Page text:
Special teams have been home to a number of creative plays this year —— from fake punts to hidden returners, Inside The Pylon has profiled them all. So whether you are more excited by a blocked punt or great punt coverage, we have it for you. Today, Chuck Zodda breaks down the Indianapolis Colts attempting a fake punt in their regular season matchup with the Dallas Cowboys.
Punting is boring. Snap, kick, cover, repeat. Yawn. However, the Indianapolis Colts do nearly everything in their power to make punting exciting. First and foremost, they employ Pat McAfee, punter and kickoff specialist extraordinaire, who turned in one of the more memorable kicker tackles in recent memory:
McAfee is also one of the elite punters in the NFL, making The Associated Press All-Pro team this season. Averaging 46.7 yards per kick, he places nearly 77% of his punts outside the numbers and generates fair catches 27.5% of the time. He is the living embodiment of punting perfection, his skill rivaled by few others.
But there are occasions when watching a ball fly through the air for nearly five seconds while traveling 70 yards downfield just isn’t enough. Sometimes fans need to see a punter do something out of the ordinary.
Go For Glory
Facing the Dallas Cowboys in Week 16, the Indianapolis offense sputtered to a zero-yard “drive” on their first possession. On their own 19-yard line, the Colts trotted out McAfee and the punt unit:
Indianapolis aligns in “punt spread” formation, with one gunner positioned outside the numbers on each side of the seven-man line. McAfee has his heels 14 yards behind the line of scrimmage, awaiting the snap. Dallas sets up with one man blocking each of the gunners, as is customary in the NFL. Before the snap, the Cowboys reposition the blocker away from the right gunner (circled in yellow), moving him closer to the offensive line in an attempt to bring pressure from the outside:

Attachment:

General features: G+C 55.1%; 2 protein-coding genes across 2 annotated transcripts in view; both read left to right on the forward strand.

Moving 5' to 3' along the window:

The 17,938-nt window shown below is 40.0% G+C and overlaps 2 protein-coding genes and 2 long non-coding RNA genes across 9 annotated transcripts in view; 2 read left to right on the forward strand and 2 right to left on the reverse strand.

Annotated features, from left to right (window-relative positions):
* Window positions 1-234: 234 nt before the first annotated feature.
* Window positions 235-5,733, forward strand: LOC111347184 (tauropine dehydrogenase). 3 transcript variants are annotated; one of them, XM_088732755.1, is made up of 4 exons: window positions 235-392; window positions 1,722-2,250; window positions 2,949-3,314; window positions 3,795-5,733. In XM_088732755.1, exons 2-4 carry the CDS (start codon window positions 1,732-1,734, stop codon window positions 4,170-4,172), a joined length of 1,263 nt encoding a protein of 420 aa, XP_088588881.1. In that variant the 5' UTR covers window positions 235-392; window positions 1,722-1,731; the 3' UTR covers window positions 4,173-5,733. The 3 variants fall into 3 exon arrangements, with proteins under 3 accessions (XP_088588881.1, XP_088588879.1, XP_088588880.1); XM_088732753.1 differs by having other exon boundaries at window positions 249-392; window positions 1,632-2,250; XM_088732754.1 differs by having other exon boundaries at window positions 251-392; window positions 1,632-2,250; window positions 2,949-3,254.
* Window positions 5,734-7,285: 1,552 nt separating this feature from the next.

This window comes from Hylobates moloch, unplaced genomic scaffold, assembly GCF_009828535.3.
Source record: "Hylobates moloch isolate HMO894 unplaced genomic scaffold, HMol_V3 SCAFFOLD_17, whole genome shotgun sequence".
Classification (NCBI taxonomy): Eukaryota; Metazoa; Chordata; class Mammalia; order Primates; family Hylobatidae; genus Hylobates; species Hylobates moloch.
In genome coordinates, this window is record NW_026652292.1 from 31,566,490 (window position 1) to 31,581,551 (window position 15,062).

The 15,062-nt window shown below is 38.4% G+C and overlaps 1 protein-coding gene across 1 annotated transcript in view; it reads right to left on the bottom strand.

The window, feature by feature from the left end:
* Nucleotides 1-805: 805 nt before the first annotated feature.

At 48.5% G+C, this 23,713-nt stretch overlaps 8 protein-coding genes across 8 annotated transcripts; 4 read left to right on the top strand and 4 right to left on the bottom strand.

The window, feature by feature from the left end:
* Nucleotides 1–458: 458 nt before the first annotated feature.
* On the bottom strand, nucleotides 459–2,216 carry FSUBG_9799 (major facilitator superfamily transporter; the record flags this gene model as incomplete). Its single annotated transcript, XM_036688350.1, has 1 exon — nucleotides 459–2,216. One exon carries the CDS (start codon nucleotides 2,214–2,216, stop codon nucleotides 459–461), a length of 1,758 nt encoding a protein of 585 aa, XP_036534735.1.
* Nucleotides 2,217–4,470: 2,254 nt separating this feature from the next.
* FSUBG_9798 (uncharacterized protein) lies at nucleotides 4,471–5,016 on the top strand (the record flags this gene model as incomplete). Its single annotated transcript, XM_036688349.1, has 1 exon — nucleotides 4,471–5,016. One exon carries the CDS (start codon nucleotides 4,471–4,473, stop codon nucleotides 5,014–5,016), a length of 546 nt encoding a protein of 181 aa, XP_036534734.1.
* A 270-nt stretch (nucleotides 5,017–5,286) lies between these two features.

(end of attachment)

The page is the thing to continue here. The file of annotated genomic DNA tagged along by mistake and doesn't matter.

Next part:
Now just outside the left hash (circled in yellow), the Cowboys alignment leaves the Colts right gunner, Dewey McDonald (#31), completely unblocked (circled in blue). The personal protector (circled in red) stands up and acts as if he is wiping off his jersey. For people who have played football at any level, this may be used as a sign to “wipe off” any special play that had been called. However, in this case, it is an indication that Indianapolis sees an opportunity because of the Dallas adjustment:
On the snap, McDonald sprints downfield and is well beyond the Cowboy dropping off the line to cover him. McAfee spots him. Glory awaits. McAfee rears back and lofts the ball, sending it sailing through the air for just a fraction of the hang time of his punts. But to the punter, it seems like an eternity. McAfee is about to complete a forward pass in an NFL game. The clip will be shown at retirement parties and his Hall of Fame induction ceremony. The headlines are already printed. McDonald is wide open three yards ahead of the first down marker. Bring Andrew Luck back onto the field and move the chains…
McDonald drops the ball.
Dallas takes over at the 19-yard line after the Colts fake punt fail and one play later has a touchdown courtesy of Tony Romo and Dez Bryant. McAfee weeps. Not for himself, but for punters everywhere, because his dream is for a punter to rise up and prove himself as an NFL player. Instead, McDonald simply proved that if a defensive back had good hands, he would be a wide receiver.
Against The Patriots
Unfortunately for the Colts, they likely will not have a chance to get creative against New England on Sunday. The Patriots tend to set up their coverage unit in “punt safe” much of the time, typically rushing only five or six defenders and setting up their return with the remaining men. A normal New England alignment looks like this:
The gunners have single coverage, with two spies behind the line of scrimmage initially watching for a fake, and then dropping off to double-team gunners or set up a different return. McAfee’s quest for glory will likely need to wait until another day – on this one, he will have to be content with simply being one of the best punters in the league.
Follow Chuck on Twitter @ITP_ChuckZ.
Chuck Zodda knows the importance of staying in your lane, how to fake a punt return, thehumanity of punters, proper placekicking technique and the Jets.
All video and images courtesy the NFL and NFL Game Rewind.